Updated from 4:34 p.m. EDTStocks in New York eked out gains at the end of yet another back-and-forth session for Wall Street on Thursday. The Dow Jones Industrial Average rose 70.49 points, or 0.9%, to 7957.06, while the S&P 500 added 8.37 points, or 1%, to 851.92. The Nasdaq tacked on 6.09 points, or 0.4%, to 1652.21. American Express ( AXP), the strongest component on the Dow, blew past first-quarter profit expectations after the close, even as its earnings fell from a year earlier. Shares rose nearly 8% in the regular session and continued higher in the post-market.
"Every big data point that people have been looking forward to has ended up arriving and the market has shrugged off any negative implications and managed to move higher over the past several weeks," says James. "Whether the stress test has the same results, we'll see how the next week goes." In the meantime, traders had a new round of earnings, as well as data on unemployment and the housing sector, to digest. Apple ( AAPL) and eBay ( EBAY) delivered upbeat results after the close Wednesday, and those stocks rose 3.2% and 12.5%, respectively. Among financials, Credit Suisse ( CS) added 16.6%, Fifth Third Bancorp ( FITB) rose 3.5%, and PNC ( PNC) gained 7.5% after their earnings. Meanwhile, ConocoPhillips ( COP) reported that its first-quarter profit plunged, but it still came in ahead of expectations, as was the case at Occidental Petroleum ( OXY). Those stocks rose 4.9% and 0.7%, respectively. Shipping company UPS ( UPS), however, fell 2.6% to $53.33, after it missed estimates and said it isn't expecting an economic recovery to begin until 2010. The package carrier also projected a downside second-quarter profit. Shares of EMC ( EMC), which competes with IBM ( IBM) and Hewlett-Packard ( HPQ), lost 4.2% to $12.17, after it reported a 23% decrease in profit on revenue that came in lighter than expected. But the company predicted IT spending is poised for a rebound. Away from earnings, GM is planning to temporarily close some of its U.S. factories in the weeks ahead. Its shares fell 4.1% for the day.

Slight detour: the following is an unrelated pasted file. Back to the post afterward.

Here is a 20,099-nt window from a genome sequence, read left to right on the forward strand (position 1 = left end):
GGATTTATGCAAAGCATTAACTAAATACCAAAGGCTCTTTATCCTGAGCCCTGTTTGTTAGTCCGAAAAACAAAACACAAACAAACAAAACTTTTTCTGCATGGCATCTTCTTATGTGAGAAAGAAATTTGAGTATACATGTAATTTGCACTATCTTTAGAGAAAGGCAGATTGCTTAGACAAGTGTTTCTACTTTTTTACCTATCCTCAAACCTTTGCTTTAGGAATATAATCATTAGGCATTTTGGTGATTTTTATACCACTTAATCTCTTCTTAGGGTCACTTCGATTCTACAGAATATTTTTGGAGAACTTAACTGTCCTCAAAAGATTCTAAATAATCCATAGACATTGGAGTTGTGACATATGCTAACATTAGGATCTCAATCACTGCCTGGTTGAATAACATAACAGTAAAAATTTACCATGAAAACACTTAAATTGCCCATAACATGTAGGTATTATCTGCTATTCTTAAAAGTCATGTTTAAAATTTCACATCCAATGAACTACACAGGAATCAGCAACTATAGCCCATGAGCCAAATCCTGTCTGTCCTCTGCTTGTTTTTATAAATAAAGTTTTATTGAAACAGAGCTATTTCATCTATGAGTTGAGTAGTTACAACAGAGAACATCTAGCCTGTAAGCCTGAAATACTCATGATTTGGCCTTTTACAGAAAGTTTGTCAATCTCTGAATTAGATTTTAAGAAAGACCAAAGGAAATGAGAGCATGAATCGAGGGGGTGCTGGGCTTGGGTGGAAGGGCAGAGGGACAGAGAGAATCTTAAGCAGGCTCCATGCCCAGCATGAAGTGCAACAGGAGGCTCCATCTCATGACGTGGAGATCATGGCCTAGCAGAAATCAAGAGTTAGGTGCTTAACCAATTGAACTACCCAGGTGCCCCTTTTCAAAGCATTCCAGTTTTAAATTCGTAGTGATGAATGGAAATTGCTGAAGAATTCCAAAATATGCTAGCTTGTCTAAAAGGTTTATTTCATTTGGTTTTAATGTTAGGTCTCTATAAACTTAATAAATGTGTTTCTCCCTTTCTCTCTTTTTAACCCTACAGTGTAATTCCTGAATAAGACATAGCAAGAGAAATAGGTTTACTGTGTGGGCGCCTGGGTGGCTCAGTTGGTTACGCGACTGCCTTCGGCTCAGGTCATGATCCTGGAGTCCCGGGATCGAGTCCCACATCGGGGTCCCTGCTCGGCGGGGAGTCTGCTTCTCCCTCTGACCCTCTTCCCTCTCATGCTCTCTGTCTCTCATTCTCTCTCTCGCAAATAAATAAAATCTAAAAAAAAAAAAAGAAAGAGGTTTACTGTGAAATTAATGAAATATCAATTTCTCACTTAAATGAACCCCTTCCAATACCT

As for the latest data, existing home sales fell 3% to an annual rate of 4.57 million in March, from a downwardly revised pace of 4.71 million in February, a rate economists had expected to continue. The Department of Labor said new claims for jobless benefits increased by 27,000 last week to 640,000, which was roughly in line with estimates. Continuing claims, or the number of workers who collected unemployment benefits for more than one week during April, rose by 93,000 to around 6.1 million, setting a record for the 12th consecutive week. However, jobless claims show signs of moving toward a sideways pattern and they may have peaked, "albeit at levels that suggest very large declines in payrolls," writes Tony Crescenzi, chief bond strategist at Miller Tabak, on his RealMoney.com blog. "The steadying signals a slowing in the pace of decline in the economy." The dollar was recently stronger against the yen and weaker vs. the pound and euro. Longer-dated Treasuries were rising. The 10-year was up 6/32, yielding 2.9%, while the 30-year was adding 8/32 to yield 3.8%. As for commodities, oil gained 77 cents to settle at $49.62 a barrel, while gold rose $14.10 to $906.60 an ounce.